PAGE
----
Evidence from several investigations demonstrates the existence of supramolecular units of Complex I, Complex III, and multiple copies of Complex IV in mitochondria and indicates that specific respiratory complexes may preferentially associate to form cytochrome-containing supercomplexes in the native membrane. There are now indications that cardiolipin, a distinctive mitochondrial lipid, stabilizes the respiratory assemblies. The isolated supercomplexes are active with respect to both their component individual complexes and the entire respiratory function that relies on Coenzyme Q and cytochrome c as intermediate substrates. The latter finding argues against previous models of a random distribution of the respiratory complexes in mitochondria. The supercomplex organization is compatible with electron transfer, but experimental evidence is scant for an effective mechanism via substrate channeling compared to free diffusion of substrates in accordance with the random collision model. The finding that Complex I is almost totally associated in a supercomplex with Complex III seems to exclude a role for the ubiquinone pool in physiological electron transfer between these two complexes, whereas it is certainly required for electron transfer from Complex II or from other dehydrogenases to Complex III; likely, only a small fraction of Complex IV forms a functional supercomplex with channeling of cytochrome c. Nevertheless, the supercomplexes may physiologically exist in equilibrium with free complexes (plasticity model). The supercomplex organization appears to prevent excessive generation of reactive oxygen species from the respiratory chain; accordingly, many pathological conditions and the mitochondrial aging phenotype characterized by a loss of supercomplex assembly correlate with mitochondrial dysfunction and increased oxidative stress. Specific metabolic signals may also arise in the cell in response to a tuned production of reactive oxygen species as a consequence of the controlled dynamics of supercomplex assembling/ disassembling at different physio-pathological conditions. The present review paper provides an updated and extensive discussion on the subject.

Respiratory cytochrome supercomplexes

LENAZ, GIORGIO;GENOVA, MARIA LUISA
2016

Abstract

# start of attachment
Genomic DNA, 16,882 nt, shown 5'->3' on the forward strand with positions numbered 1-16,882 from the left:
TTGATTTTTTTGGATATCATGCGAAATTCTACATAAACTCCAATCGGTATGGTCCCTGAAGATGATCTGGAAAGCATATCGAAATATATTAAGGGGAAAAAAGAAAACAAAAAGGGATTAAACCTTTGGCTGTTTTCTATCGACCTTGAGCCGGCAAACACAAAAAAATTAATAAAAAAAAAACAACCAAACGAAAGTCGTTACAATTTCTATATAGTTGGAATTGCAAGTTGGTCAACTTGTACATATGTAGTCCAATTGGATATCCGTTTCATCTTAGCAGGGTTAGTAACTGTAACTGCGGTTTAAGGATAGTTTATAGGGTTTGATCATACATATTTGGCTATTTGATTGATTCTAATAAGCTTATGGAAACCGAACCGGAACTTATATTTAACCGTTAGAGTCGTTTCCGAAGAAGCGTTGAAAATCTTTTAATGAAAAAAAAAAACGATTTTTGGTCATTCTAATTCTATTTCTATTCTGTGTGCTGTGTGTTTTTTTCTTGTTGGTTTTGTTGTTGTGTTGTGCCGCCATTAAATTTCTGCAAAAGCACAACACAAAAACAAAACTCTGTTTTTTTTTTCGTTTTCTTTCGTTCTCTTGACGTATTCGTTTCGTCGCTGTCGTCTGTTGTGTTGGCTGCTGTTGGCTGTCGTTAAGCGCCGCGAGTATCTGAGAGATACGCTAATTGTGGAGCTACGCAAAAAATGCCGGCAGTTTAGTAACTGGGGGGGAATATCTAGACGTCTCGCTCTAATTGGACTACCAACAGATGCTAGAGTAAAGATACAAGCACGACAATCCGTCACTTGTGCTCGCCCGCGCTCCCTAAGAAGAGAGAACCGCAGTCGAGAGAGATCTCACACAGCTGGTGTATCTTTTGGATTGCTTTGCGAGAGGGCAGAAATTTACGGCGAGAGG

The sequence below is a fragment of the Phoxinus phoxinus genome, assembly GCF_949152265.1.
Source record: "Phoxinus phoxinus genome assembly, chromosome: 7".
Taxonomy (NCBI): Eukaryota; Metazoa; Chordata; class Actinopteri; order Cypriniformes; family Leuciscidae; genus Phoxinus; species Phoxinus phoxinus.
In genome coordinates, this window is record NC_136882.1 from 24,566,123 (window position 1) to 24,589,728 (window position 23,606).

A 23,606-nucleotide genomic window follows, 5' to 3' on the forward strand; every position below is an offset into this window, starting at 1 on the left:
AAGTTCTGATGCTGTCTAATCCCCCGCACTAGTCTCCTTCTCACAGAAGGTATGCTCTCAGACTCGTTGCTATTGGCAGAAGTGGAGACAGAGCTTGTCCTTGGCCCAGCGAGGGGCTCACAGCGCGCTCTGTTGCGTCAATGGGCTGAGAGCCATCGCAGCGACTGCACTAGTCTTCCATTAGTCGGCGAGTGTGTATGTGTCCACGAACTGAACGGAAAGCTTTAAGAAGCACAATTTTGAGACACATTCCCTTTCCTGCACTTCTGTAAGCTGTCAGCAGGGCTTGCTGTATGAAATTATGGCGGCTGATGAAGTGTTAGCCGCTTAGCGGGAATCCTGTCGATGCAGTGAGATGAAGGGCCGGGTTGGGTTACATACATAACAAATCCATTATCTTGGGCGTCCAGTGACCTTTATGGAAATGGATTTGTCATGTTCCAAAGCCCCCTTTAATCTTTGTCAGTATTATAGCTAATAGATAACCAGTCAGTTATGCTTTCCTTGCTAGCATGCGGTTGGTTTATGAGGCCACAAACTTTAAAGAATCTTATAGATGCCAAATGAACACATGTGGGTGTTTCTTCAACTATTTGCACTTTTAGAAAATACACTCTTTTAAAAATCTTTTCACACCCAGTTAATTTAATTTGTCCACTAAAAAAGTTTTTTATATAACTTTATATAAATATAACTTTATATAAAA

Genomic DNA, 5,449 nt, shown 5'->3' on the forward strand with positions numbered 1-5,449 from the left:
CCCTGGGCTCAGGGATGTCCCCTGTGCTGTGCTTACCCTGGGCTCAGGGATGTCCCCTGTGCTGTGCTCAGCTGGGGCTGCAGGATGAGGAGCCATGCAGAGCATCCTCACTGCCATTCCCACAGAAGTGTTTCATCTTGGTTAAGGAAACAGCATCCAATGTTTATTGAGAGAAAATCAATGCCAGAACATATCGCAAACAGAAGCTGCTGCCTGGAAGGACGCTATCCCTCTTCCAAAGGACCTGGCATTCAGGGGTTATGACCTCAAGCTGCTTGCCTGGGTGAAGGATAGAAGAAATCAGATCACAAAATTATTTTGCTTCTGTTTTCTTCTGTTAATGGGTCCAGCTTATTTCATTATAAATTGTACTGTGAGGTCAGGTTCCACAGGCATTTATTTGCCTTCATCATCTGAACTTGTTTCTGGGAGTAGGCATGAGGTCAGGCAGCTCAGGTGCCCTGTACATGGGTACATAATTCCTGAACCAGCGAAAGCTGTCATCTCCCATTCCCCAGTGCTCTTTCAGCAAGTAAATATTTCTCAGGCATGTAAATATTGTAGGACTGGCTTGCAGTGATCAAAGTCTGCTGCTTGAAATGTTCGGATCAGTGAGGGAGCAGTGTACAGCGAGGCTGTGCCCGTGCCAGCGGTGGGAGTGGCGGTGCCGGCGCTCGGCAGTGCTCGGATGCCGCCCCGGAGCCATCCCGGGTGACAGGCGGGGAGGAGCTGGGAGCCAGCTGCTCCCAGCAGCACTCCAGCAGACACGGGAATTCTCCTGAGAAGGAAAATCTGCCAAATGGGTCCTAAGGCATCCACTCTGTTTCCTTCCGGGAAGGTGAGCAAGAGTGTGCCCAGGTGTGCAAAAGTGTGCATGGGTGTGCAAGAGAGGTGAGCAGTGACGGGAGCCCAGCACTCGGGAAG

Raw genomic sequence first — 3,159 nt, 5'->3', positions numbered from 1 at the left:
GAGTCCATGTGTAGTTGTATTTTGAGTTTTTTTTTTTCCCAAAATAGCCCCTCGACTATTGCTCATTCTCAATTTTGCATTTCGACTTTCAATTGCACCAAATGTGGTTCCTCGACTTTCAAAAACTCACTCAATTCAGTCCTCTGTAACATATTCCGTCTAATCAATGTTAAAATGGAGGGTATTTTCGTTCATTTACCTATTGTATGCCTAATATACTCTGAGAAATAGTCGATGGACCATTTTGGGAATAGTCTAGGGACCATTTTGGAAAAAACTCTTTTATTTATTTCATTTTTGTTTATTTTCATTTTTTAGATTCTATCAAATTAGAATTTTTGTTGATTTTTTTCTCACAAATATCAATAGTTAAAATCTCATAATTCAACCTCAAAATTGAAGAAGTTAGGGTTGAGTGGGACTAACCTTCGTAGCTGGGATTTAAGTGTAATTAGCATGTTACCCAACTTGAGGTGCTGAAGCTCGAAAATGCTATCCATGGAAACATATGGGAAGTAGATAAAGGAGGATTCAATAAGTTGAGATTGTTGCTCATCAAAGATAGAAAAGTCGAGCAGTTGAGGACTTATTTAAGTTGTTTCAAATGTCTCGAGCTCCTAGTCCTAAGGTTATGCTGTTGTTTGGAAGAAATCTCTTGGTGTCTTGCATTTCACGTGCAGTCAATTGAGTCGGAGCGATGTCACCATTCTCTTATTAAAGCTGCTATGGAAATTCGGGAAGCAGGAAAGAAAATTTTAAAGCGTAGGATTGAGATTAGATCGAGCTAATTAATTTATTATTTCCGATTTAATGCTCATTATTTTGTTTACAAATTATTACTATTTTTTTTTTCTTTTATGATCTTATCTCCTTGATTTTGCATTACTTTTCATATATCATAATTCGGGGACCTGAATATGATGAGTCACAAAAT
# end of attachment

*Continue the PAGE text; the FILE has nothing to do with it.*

Evidence from several investigations demonstrates the existence of supramolecular units of Complex I, Complex III, and multiple copies of Complex IV in mitochondria and indicates that specific respiratory complexes may preferentially associate to form cytochrome-containing supercomplexes in the native membrane. There are now indications that cardiolipin, a distinctive mitochondrial lipid, stabilizes the respiratory assemblies. The isolated supercomplexes are active with respect to both their component individual complexes and the entire respiratory function that relies on Coenzyme Q and cytochrome c as intermediate substrates. The latter finding argues against previous models of a random distribution of the respiratory complexes in mitochondria. The supercomplex organization is compatible with electron transfer, but experimental evidence is scant for an effective mechanism via substrate channeling compared to free diffusion of substrates in accordance with the random collision model. The finding that Complex I is almost totally associated in a supercomplex with Complex III seems to exclude a role for the ubiquinone pool in physiological electron transfer between these two complexes, whereas it is certainly required for electron transfer from Complex II or from other dehydrogenases to Complex III; likely, only a small fraction of Complex IV forms a functional supercomplex with channeling of cytochrome c. Nevertheless, the supercomplexes may physiologically exist in equilibrium with free complexes (plasticity model). The supercomplex organization appears to prevent excessive generation of reactive oxygen species from the respiratory chain; accordingly, many pathological conditions and the mitochondrial aging phenotype characterized by a loss of supercomplex assembly correlate with mitochondrial dysfunction and increased oxidative stress. Specific metabolic signals may also arise in the cell in response to a tuned production of reactive oxygen species as a consequence of the controlled dynamics of supercomplex assembling/ disassembling at different physio-pathological conditions. The present review paper provides an updated and extensive discussion on the subject.
Cytochrome Complexes: Evolution, Structures, Energy Transduction, and Signaling
585
628
Lenaz, G; Genova, ML
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Utilizza questo identificativo per citare o creare un link a questo documento: http://hdl.handle.net/11585/553365
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